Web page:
Ministry of Presence

Serving as the Team Supervisor for Team 4 is a privilege for many reasons. However, their ministry to Indigenous youth has many unique challenges which make it difficult to supervise them from a distance. While the team is in Northern Manitoba and Saskatchewan, actually immersed in the culture and learning from the people, I try and guide them from Ottawa. At the end of February, the Lord gave me an opportunity to close the distance.

My co-supervisor and I spent 5 days in a small Northern town called Saint Theresa Point in Manitoba. It didn't take long for us to realize how different the culture is in the North. Things were more relaxed and simple. It seemed like nothing could shake up their peace. I wondered why and my answer came from a gentleman I met after Sunday mass.

After mass, we stood at the doors greeting people as they left. I watched as a few of the team members got pulled aside by members of the community to chat. The team had told me before that the people in the communities would often share with them about their lives, struggles and all. It was beautiful to see it rather than just hear about it. Then I received a chance to experience it.

Simon* had a big smile on his face and started cracking jokes with us. He seemed to have a spark about him that was infectious. I started a conversation with him asking him about his plans for that Sunday. He started by telling me he was going back home to take care of his ten grandkids. After that, he told me that he had to take care of them because one of his daughters had committed suicide while the other was struggling with a heroin addiction. Simon went on to tell me that his wife couldn't help him because she was on bedrest in a hospital in Winnipeg. He had to make a choice between moving to Winnipeg with his wife of thirty years or living with his ten grandchildren. Although it was the hardest choice of his life, he chose to protect and raise his grandchildren.

Simon told me all of this... and we had just met! I was shocked by how naturally he trusted and shared his story. I had heard so many second-hand stories and now I was hearing one first-hand. Listening to Simon made me realize how significant and necessary this mission is.

That's what this team's ministry is all about. They're Christ's presence to everyone they meet. If people want to share their story, they listen. If people want to be prayed with, they pray with them. If they just want to play cards, drink tea, and laugh, the team does that. The first step in any ministry is having a ministry of presence. Before you can teach or proclaim anything, you first have to be where you are. You have to be with who you're with. I so often find my head with what I'm going to cook tonight, or with that jerk who cut me off in traffic. In the North, you can't afford to get sidetracked by a wandering mind. If you're not present, you might miss something beautiful.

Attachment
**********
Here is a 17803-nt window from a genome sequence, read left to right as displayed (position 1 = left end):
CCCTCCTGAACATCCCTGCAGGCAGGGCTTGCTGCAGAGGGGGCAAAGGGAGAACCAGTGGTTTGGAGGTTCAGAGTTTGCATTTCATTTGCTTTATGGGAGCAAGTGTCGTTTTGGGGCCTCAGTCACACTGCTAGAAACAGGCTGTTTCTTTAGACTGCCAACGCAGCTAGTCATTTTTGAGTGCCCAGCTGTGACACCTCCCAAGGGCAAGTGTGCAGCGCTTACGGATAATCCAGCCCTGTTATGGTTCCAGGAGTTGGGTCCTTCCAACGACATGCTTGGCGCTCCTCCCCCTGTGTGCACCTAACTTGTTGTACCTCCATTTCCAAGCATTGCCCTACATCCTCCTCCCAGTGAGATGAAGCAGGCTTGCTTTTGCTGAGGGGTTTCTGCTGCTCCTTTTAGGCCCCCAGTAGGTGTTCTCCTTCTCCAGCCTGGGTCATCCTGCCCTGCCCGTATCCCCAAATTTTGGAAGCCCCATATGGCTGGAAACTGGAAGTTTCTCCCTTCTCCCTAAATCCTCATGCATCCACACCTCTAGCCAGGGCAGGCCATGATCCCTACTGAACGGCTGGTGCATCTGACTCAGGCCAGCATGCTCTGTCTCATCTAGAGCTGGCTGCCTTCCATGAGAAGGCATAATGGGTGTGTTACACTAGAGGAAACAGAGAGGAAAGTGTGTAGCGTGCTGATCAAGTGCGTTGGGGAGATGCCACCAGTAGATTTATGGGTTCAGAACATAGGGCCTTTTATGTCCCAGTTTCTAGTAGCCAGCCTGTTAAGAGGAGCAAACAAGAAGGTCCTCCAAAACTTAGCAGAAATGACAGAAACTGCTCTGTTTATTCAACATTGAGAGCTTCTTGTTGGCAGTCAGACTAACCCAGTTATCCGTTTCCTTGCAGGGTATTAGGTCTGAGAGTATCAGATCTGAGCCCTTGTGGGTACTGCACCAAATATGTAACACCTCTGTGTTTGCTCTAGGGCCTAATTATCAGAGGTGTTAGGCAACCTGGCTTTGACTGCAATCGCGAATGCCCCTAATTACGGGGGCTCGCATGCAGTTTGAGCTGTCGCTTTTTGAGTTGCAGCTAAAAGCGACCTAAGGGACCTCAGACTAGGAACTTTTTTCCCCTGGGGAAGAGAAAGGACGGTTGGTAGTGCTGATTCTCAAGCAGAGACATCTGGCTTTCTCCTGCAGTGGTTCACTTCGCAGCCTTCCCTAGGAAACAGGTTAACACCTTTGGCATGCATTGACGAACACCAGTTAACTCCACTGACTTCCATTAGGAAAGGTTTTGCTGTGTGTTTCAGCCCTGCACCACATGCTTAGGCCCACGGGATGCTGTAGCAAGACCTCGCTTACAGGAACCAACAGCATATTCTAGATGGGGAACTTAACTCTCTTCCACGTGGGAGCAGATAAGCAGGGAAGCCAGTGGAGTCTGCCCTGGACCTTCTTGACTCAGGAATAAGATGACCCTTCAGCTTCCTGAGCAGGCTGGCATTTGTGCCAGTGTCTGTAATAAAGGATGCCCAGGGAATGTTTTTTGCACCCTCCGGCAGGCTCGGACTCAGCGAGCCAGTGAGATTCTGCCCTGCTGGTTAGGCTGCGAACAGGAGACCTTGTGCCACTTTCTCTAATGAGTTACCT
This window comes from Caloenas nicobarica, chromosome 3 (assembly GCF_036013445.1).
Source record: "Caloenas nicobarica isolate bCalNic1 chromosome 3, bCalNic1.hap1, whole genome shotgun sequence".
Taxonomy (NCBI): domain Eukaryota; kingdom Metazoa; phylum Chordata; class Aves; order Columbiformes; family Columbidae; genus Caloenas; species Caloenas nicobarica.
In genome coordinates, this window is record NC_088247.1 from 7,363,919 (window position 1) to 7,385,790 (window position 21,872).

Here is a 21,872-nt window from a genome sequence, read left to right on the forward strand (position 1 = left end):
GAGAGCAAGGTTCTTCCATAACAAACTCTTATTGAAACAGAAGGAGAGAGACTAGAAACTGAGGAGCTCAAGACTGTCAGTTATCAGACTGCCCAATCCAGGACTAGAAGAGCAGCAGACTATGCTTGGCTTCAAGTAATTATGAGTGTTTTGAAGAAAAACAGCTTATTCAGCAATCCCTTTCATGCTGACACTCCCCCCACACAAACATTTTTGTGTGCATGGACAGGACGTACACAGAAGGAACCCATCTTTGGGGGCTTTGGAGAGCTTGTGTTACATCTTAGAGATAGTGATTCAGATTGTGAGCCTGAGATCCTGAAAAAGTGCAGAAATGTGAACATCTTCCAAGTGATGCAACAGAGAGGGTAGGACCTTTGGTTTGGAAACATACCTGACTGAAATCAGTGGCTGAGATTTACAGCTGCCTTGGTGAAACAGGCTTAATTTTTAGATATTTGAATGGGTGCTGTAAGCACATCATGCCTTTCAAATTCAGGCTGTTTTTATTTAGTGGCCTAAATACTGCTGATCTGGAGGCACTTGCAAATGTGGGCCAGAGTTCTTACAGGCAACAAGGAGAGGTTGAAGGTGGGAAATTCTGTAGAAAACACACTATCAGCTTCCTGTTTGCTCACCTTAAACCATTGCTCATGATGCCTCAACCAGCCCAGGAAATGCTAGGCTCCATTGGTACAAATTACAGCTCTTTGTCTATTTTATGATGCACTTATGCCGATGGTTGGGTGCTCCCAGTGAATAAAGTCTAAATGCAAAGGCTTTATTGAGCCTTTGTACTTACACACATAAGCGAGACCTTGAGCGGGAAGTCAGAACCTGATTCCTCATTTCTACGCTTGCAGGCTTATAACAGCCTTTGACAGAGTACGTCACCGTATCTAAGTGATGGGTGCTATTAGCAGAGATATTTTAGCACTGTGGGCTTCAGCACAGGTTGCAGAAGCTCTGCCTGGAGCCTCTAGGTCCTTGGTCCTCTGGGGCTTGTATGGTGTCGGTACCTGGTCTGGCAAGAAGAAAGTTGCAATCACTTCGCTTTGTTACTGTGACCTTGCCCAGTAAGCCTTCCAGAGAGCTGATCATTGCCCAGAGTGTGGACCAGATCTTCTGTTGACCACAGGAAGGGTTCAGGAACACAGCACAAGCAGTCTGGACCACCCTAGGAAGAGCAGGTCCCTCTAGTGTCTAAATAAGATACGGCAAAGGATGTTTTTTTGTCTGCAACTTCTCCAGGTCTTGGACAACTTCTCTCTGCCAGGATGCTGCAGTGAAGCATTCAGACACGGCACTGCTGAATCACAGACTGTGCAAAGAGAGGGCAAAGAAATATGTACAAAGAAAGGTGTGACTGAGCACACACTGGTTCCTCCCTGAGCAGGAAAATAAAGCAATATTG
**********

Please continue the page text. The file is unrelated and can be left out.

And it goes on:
After Simon had finished his story, he paused for about thirty seconds. I had no idea how to respond, so I prayed for him silently and watched as he looked around the church. His eyes stopped on the crucifix before they returned to me. Simon looked at me with that spark from before and said, "And that's why I come here." I finally realized that the peace that these people have is often founded on a deep trust in Jesus. He thanked me again and then walked away.

In the time of one conversation, my eyes were opened to how beautifully Christ could use me as long as I was willing to slow down and be where I was. This is just one of the many stories from NET's mission in the Archdiocese of Keewatin-Le Pas. The team hears stories like this almost every day and in return, the people feel heard and loved. Simon is just one man in that 430,000 square kilometre diocese. My hope is that everybody there has a chance to encounter Christ, who is always present and ready to listen.

Josh Bruce, Team Supervisor

*Name has been changed to protect the privacy of individuals.